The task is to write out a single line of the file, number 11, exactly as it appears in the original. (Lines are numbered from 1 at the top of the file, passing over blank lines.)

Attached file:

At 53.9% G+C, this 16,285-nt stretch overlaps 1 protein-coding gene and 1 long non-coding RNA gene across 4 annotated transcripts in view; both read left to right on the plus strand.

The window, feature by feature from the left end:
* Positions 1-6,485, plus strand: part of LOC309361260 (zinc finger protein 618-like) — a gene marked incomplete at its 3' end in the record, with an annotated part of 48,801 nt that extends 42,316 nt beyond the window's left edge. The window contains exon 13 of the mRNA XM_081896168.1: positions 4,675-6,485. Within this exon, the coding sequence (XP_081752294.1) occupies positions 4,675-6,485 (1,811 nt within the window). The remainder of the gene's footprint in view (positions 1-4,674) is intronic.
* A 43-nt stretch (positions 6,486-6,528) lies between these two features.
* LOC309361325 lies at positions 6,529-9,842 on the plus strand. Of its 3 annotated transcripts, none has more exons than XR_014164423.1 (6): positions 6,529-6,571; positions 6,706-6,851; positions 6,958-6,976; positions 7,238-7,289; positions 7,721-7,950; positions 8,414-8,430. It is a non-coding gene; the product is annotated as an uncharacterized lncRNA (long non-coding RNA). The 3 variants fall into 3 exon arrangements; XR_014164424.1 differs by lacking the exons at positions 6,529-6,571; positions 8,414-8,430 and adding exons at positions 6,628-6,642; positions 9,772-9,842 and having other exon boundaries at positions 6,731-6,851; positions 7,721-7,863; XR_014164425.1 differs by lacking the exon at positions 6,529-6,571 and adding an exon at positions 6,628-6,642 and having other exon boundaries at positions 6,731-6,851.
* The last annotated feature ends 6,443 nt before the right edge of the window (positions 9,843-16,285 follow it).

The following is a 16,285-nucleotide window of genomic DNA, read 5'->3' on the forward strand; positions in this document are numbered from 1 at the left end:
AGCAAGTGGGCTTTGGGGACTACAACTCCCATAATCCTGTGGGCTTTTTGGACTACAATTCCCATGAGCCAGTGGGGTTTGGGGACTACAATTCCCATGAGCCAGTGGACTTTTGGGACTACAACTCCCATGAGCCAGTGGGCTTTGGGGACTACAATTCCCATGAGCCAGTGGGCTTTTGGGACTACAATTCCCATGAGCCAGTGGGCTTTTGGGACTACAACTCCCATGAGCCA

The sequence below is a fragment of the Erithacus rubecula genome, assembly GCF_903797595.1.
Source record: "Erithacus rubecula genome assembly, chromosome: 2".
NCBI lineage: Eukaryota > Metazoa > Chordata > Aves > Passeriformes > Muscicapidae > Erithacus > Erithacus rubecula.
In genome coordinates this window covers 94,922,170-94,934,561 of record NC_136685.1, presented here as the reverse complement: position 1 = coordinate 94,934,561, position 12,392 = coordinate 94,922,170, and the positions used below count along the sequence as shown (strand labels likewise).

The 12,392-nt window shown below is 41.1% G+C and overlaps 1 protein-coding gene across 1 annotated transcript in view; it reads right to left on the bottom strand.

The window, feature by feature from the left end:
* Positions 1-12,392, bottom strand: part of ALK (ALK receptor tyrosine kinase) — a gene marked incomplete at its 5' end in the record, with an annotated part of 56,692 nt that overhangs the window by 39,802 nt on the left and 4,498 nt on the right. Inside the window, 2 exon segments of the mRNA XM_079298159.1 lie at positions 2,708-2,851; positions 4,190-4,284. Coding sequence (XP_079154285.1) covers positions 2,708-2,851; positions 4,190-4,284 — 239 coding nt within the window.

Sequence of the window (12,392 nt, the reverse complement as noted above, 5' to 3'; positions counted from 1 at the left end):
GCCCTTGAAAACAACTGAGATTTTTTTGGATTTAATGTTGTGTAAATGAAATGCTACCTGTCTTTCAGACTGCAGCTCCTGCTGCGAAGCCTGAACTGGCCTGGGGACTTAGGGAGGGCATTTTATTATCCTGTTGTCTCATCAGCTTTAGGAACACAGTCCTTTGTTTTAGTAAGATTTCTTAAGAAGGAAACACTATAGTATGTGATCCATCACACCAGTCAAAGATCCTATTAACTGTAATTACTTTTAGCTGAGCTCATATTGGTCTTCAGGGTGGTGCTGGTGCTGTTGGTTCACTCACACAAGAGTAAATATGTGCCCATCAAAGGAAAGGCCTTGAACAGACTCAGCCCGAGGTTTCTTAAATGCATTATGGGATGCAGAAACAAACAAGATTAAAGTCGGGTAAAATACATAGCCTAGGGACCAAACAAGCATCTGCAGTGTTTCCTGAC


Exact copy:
NCBI lineage: Eukaryota > Metazoa > Chordata > Aves > Passeriformes > Muscicapidae > Erithacus > Erithacus rubecula.